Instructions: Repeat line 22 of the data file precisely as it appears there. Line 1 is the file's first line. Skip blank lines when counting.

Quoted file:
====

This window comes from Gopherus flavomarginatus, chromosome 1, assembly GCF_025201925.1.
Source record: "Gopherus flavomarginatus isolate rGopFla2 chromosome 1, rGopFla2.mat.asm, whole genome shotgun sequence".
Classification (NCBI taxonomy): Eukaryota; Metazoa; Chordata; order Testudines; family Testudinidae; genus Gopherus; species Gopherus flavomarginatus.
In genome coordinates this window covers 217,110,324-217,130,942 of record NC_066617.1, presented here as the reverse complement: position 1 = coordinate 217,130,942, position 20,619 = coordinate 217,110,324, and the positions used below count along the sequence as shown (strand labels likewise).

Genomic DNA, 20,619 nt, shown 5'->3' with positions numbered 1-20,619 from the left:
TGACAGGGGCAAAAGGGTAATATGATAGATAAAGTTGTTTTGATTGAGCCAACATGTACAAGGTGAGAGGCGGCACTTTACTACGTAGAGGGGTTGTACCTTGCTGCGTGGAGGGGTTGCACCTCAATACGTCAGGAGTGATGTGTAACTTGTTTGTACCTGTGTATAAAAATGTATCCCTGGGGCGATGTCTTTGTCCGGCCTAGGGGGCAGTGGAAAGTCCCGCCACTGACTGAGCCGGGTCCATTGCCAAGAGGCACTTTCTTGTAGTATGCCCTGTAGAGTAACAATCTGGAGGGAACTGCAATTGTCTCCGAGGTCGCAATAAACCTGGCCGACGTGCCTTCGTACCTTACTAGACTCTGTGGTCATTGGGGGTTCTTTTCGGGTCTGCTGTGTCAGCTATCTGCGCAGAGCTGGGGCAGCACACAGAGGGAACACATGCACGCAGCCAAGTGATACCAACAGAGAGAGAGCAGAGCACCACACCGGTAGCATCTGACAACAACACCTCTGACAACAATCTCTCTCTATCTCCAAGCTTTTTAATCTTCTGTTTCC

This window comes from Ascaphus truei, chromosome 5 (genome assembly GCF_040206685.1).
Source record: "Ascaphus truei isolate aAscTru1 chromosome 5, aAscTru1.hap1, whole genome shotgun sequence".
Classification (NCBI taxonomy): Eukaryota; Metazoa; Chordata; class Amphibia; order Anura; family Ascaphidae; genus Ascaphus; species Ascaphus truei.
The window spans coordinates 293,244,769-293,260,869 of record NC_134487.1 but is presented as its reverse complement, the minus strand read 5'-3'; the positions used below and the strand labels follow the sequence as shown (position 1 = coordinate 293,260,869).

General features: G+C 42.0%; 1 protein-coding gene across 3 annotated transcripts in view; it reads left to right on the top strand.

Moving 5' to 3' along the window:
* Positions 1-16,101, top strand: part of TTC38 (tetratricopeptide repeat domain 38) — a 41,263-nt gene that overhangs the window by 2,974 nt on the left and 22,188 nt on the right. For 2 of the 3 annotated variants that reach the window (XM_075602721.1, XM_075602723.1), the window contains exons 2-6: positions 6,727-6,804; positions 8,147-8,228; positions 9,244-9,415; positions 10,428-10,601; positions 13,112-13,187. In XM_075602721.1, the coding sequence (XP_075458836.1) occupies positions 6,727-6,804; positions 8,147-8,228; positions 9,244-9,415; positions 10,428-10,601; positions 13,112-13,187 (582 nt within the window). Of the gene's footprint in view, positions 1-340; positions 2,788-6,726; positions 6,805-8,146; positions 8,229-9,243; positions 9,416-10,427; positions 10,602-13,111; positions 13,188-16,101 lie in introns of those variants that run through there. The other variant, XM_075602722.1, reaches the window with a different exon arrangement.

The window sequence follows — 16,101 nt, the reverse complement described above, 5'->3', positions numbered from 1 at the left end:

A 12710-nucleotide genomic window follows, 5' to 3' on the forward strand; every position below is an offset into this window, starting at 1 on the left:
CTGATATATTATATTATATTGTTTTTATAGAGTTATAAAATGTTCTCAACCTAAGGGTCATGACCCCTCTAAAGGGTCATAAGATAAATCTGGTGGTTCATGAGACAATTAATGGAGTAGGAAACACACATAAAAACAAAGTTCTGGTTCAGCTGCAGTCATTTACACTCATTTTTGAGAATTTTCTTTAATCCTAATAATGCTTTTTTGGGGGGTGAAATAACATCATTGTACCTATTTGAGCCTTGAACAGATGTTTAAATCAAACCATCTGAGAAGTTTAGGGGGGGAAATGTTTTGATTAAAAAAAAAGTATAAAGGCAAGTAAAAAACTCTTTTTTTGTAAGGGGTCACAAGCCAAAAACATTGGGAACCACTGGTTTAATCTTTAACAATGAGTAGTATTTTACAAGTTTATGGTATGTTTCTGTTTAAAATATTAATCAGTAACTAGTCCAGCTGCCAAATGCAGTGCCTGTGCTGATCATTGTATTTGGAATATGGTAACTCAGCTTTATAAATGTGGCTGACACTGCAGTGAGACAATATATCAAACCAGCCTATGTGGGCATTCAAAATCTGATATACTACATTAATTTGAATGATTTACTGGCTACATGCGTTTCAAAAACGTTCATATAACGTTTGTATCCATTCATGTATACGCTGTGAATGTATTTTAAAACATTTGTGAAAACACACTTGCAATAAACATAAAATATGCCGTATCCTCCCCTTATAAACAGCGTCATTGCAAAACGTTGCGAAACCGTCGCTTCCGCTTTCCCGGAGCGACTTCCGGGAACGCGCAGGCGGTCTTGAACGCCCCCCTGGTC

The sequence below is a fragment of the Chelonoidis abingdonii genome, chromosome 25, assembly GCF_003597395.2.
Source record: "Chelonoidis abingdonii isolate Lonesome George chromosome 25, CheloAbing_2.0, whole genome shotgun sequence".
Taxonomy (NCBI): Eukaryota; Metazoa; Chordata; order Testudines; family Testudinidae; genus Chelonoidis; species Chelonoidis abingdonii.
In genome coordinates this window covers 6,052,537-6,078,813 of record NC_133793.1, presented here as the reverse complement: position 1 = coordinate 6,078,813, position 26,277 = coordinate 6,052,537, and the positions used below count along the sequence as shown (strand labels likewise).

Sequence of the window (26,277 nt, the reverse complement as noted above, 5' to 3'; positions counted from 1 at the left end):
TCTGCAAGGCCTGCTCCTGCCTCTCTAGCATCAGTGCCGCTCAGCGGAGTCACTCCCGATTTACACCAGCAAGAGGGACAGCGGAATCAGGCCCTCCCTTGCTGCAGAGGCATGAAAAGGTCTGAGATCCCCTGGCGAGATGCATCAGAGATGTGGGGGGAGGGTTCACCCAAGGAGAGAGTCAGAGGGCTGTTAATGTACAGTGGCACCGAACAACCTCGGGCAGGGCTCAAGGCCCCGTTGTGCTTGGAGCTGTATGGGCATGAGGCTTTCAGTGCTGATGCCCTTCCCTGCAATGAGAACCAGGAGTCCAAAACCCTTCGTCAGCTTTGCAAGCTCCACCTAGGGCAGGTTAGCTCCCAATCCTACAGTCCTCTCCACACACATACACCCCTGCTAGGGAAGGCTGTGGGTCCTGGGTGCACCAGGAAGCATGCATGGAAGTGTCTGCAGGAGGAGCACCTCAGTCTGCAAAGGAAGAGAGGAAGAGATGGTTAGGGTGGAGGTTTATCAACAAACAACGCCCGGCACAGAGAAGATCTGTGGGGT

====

TCTGCAAGGCCTGCTCCTGCCTCTCTAGCATCAGTGCCGCTCAGCGGAGTCACTCCCGATTTACACCAGCAAGAGGGACAGCGGAATCAGGCCCTCCCTTGCTGCAGAGGCATGAAAAGGTCTGAGATCCCCTGGCGAGATGCATCAGAGATGTGGGGGGAGGGTTCACCCAAGGAGAGAGTCAGAGGGCTGTTAATGTACAGTGGCACCGAACAACCTCGGGCAGGGCTCAAGGCCCCGTTGTGCTTGGAGCTGTATGGGCATGAGGCTTTCAGTGCTGATGCCCTTCCCTGCAATGAGAACCAGGAGTCCAAAACCCTTCGTCAGCTTTGCAAGCTCCACCTAGGGCAGGTTAGCTCCCAATCCTACAGTCCTCTCCACACACATACACCCCTGCTAGGGAAGGCTGTGGGTCCTGGGTGCACCAGGAAGCATGCATGGAAGTGTCTGCAGGAGGAGCACCTCAGTCTGCAAAGGAAGAGAGGAAGAGATGGTTAGGGTGGAGGTTTATCAACAAACAACGCCCGGCACAGAGAAGATCTGTGGGGT